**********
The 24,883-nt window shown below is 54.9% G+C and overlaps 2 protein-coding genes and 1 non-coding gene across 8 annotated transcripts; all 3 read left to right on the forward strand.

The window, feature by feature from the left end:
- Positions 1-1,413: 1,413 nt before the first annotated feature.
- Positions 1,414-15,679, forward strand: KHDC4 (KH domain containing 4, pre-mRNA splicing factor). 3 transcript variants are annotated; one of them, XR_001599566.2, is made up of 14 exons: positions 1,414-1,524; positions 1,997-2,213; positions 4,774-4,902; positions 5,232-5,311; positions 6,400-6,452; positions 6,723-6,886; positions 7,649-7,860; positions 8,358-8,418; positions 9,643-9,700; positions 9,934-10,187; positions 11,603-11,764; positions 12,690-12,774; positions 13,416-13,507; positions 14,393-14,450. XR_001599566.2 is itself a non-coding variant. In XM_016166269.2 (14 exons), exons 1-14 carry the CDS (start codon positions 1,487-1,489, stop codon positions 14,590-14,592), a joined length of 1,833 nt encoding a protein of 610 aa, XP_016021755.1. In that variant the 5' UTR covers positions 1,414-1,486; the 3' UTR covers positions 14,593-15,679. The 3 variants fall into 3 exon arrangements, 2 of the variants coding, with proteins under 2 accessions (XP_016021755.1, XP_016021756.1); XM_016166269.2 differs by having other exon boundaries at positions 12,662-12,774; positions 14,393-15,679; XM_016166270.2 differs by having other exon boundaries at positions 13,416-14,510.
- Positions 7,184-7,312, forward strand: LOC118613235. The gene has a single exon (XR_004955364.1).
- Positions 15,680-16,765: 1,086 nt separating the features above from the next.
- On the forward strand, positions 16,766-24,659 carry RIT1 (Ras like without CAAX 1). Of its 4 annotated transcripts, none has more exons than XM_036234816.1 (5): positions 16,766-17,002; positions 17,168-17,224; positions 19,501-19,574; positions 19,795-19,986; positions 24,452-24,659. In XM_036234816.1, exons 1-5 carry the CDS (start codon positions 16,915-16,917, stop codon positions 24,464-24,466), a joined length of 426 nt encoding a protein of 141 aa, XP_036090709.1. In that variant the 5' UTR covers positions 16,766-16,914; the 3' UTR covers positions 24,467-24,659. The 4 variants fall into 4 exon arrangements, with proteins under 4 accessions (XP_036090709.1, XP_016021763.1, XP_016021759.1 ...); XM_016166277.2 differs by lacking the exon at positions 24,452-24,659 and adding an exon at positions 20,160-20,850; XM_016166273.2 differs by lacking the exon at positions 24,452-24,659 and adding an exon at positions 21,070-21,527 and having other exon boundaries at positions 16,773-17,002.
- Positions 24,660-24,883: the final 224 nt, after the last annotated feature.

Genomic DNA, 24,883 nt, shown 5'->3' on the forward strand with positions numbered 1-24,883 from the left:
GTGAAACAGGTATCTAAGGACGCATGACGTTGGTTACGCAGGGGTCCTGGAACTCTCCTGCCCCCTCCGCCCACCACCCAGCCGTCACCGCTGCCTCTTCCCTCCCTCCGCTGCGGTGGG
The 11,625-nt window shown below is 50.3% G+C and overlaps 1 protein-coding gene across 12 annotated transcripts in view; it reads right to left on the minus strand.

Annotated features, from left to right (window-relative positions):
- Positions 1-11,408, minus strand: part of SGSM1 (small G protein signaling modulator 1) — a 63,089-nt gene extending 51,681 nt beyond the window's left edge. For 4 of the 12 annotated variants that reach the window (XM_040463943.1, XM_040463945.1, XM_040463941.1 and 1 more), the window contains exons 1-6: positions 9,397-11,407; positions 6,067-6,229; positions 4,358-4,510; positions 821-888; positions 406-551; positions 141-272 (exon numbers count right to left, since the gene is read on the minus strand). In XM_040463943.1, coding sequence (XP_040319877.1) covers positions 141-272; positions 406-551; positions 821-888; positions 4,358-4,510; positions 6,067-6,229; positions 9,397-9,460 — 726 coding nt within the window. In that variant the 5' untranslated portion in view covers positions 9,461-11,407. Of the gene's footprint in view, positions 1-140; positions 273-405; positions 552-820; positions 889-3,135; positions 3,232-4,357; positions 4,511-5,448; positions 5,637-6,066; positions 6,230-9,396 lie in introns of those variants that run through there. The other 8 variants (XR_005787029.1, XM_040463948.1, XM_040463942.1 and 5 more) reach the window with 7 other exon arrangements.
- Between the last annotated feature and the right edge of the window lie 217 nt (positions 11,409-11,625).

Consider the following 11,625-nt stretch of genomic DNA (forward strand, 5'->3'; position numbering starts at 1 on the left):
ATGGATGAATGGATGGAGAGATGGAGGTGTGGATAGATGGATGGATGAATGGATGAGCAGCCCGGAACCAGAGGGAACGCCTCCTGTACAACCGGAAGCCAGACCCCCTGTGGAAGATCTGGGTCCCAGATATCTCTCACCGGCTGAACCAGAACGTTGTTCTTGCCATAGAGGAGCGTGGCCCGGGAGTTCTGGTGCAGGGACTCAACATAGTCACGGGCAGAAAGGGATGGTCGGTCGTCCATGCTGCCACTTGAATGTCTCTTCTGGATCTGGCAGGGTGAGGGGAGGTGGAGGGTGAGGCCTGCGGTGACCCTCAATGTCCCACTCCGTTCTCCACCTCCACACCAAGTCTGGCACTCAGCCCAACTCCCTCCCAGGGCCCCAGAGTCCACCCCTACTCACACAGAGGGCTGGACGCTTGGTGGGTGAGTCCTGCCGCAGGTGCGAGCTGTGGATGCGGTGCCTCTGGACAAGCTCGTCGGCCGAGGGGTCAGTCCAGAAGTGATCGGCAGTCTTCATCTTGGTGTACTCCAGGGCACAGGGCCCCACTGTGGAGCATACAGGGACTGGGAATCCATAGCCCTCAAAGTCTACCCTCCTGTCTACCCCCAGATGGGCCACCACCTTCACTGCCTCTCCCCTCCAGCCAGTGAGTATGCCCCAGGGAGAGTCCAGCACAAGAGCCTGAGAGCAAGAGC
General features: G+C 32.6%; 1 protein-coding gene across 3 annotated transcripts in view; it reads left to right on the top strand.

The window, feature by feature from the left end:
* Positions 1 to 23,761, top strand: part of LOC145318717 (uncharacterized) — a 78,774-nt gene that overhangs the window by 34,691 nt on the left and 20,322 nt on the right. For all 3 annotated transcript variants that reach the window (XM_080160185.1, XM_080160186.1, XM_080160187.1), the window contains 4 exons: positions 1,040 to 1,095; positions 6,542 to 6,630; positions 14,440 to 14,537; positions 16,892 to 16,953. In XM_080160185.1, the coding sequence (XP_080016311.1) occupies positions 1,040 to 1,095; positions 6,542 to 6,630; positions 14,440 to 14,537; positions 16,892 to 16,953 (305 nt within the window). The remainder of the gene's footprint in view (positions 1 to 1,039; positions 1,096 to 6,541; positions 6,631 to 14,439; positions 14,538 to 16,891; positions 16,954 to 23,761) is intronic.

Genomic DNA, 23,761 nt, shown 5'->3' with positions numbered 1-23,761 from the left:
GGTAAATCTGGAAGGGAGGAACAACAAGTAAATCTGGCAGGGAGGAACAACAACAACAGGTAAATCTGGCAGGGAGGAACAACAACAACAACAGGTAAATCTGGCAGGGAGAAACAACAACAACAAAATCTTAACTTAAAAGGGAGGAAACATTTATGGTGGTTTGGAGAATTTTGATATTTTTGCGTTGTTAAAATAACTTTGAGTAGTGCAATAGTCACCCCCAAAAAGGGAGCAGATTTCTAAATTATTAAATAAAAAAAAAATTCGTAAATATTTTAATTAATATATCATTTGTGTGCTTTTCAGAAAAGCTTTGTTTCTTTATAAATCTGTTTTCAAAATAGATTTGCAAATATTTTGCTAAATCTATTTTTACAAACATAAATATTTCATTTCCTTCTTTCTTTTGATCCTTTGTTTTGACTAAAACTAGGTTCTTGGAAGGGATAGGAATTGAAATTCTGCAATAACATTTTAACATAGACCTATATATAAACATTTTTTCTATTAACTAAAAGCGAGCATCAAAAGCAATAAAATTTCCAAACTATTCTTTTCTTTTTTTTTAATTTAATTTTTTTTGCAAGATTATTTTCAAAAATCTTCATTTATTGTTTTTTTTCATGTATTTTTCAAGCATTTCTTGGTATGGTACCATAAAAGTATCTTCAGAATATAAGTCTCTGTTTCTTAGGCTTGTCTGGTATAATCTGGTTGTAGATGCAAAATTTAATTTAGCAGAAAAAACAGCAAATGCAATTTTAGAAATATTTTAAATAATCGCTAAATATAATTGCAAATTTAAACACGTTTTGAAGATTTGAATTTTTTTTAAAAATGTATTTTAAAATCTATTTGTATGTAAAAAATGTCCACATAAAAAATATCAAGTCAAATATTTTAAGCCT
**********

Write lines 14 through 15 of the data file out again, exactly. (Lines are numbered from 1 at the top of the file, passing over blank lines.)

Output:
- Between the last annotated feature and the right edge of the window lie 217 nt (positions 11,409-11,625).

Consider the following 11,625-nt stretch of genomic DNA (forward strand, 5'->3'; position numbering starts at 1 on the left):